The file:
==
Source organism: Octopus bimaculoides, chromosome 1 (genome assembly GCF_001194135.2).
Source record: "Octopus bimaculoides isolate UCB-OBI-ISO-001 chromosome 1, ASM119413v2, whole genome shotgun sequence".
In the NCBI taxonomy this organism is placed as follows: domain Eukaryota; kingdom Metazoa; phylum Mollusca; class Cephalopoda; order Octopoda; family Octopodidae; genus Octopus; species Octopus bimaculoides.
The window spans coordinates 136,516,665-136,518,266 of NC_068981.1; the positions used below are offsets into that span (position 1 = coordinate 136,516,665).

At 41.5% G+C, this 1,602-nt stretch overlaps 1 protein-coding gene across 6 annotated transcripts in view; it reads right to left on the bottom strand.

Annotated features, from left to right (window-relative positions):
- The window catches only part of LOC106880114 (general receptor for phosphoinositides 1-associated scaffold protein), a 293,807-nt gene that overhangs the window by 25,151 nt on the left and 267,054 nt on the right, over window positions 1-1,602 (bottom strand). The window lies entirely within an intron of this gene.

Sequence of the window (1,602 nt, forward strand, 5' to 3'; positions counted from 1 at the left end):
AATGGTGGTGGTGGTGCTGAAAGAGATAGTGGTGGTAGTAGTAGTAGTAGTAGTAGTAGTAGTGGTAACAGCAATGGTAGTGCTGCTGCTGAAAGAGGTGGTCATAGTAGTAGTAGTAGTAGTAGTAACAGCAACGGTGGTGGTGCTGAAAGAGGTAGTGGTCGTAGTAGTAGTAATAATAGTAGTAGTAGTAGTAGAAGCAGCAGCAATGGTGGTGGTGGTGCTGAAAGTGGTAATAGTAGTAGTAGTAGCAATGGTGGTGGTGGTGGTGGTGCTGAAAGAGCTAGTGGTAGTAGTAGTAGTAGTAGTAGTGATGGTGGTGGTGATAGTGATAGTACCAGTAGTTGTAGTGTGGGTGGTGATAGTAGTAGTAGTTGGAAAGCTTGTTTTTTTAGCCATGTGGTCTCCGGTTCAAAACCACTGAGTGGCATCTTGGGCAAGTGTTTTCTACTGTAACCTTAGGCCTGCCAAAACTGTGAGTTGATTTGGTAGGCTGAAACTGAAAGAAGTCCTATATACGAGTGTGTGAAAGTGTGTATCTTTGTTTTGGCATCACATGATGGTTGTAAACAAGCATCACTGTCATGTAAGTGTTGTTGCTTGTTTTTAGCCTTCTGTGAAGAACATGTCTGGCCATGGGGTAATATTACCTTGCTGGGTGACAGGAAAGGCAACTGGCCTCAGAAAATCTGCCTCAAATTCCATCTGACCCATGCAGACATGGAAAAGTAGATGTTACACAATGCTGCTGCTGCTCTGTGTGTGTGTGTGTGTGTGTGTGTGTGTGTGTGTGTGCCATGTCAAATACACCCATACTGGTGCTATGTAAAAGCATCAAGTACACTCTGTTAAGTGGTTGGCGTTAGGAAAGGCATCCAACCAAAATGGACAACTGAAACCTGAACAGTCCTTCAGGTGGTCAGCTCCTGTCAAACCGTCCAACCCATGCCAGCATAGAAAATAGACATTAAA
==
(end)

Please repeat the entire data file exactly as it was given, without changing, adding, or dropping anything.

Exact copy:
Source organism: Octopus bimaculoides, chromosome 1 (genome assembly GCF_001194135.2).
Source record: "Octopus bimaculoides isolate UCB-OBI-ISO-001 chromosome 1, ASM119413v2, whole genome shotgun sequence".
In the NCBI taxonomy this organism is placed as follows: domain Eukaryota; kingdom Metazoa; phylum Mollusca; class Cephalopoda; order Octopoda; family Octopodidae; genus Octopus; species Octopus bimaculoides.
The window spans coordinates 136,516,665-136,518,266 of NC_068981.1; the positions used below are offsets into that span (position 1 = coordinate 136,516,665).

At 41.5% G+C, this 1,602-nt stretch overlaps 1 protein-coding gene across 6 annotated transcripts in view; it reads right to left on the bottom strand.

Annotated features, from left to right (window-relative positions):
- The window catches only part of LOC106880114 (general receptor for phosphoinositides 1-associated scaffold protein), a 293,807-nt gene that overhangs the window by 25,151 nt on the left and 267,054 nt on the right, over window positions 1-1,602 (bottom strand). The window lies entirely within an intron of this gene.

Sequence of the window (1,602 nt, forward strand, 5' to 3'; positions counted from 1 at the left end):
AATGGTGGTGGTGGTGCTGAAAGAGATAGTGGTGGTAGTAGTAGTAGTAGTAGTAGTAGTAGTGGTAACAGCAATGGTAGTGCTGCTGCTGAAAGAGGTGGTCATAGTAGTAGTAGTAGTAGTAGTAACAGCAACGGTGGTGGTGCTGAAAGAGGTAGTGGTCGTAGTAGTAGTAATAATAGTAGTAGTAGTAGTAGAAGCAGCAGCAATGGTGGTGGTGGTGCTGAAAGTGGTAATAGTAGTAGTAGTAGCAATGGTGGTGGTGGTGGTGGTGCTGAAAGAGCTAGTGGTAGTAGTAGTAGTAGTAGTAGTGATGGTGGTGGTGATAGTGATAGTACCAGTAGTTGTAGTGTGGGTGGTGATAGTAGTAGTAGTTGGAAAGCTTGTTTTTTTAGCCATGTGGTCTCCGGTTCAAAACCACTGAGTGGCATCTTGGGCAAGTGTTTTCTACTGTAACCTTAGGCCTGCCAAAACTGTGAGTTGATTTGGTAGGCTGAAACTGAAAGAAGTCCTATATACGAGTGTGTGAAAGTGTGTATCTTTGTTTTGGCATCACATGATGGTTGTAAACAAGCATCACTGTCATGTAAGTGTTGTTGCTTGTTTTTAGCCTTCTGTGAAGAACATGTCTGGCCATGGGGTAATATTACCTTGCTGGGTGACAGGAAAGGCAACTGGCCTCAGAAAATCTGCCTCAAATTCCATCTGACCCATGCAGACATGGAAAAGTAGATGTTACACAATGCTGCTGCTGCTCTGTGTGTGTGTGTGTGTGTGTGTGTGTGTGTGTGTGTGCCATGTCAAATACACCCATACTGGTGCTATGTAAAAGCATCAAGTACACTCTGTTAAGTGGTTGGCGTTAGGAAAGGCATCCAACCAAAATGGACAACTGAAACCTGAACAGTCCTTCAGGTGGTCAGCTCCTGTCAAACCGTCCAACCCATGCCAGCATAGAAAATAGACATTAAA